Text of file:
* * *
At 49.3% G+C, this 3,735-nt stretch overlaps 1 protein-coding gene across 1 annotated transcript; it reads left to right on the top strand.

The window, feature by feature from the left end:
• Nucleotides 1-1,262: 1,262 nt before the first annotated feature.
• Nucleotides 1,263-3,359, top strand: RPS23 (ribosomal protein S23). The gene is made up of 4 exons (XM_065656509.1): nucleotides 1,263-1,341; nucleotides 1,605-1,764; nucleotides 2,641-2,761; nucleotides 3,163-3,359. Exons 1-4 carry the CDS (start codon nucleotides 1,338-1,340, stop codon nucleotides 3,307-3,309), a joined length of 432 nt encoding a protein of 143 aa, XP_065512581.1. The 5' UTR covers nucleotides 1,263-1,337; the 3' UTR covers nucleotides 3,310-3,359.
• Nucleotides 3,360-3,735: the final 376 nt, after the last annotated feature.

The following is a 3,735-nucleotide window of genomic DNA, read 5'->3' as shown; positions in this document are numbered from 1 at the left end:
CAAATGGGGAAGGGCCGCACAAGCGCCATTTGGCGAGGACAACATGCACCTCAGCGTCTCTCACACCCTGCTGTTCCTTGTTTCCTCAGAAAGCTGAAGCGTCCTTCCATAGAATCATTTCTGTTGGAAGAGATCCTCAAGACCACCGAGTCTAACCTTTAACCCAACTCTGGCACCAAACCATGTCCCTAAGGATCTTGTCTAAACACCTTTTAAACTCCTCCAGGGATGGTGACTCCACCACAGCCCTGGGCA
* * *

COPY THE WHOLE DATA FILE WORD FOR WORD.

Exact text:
At 49.3% G+C, this 3,735-nt stretch overlaps 1 protein-coding gene across 1 annotated transcript; it reads left to right on the top strand.

The window, feature by feature from the left end:
• Nucleotides 1-1,262: 1,262 nt before the first annotated feature.
• Nucleotides 1,263-3,359, top strand: RPS23 (ribosomal protein S23). The gene is made up of 4 exons (XM_065656509.1): nucleotides 1,263-1,341; nucleotides 1,605-1,764; nucleotides 2,641-2,761; nucleotides 3,163-3,359. Exons 1-4 carry the CDS (start codon nucleotides 1,338-1,340, stop codon nucleotides 3,307-3,309), a joined length of 432 nt encoding a protein of 143 aa, XP_065512581.1. The 5' UTR covers nucleotides 1,263-1,337; the 3' UTR covers nucleotides 3,310-3,359.
• Nucleotides 3,360-3,735: the final 376 nt, after the last annotated feature.

The following is a 3,735-nucleotide window of genomic DNA, read 5'->3' as shown; positions in this document are numbered from 1 at the left end:
CAAATGGGGAAGGGCCGCACAAGCGCCATTTGGCGAGGACAACATGCACCTCAGCGTCTCTCACACCCTGCTGTTCCTTGTTTCCTCAGAAAGCTGAAGCGTCCTTCCATAGAATCATTTCTGTTGGAAGAGATCCTCAAGACCACCGAGTCTAACCTTTAACCCAACTCTGGCACCAAACCATGTCCCTAAGGATCTTGTCTAAACACCTTTTAAACTCCTCCAGGGATGGTGACTCCACCACAGCCCTGGGCA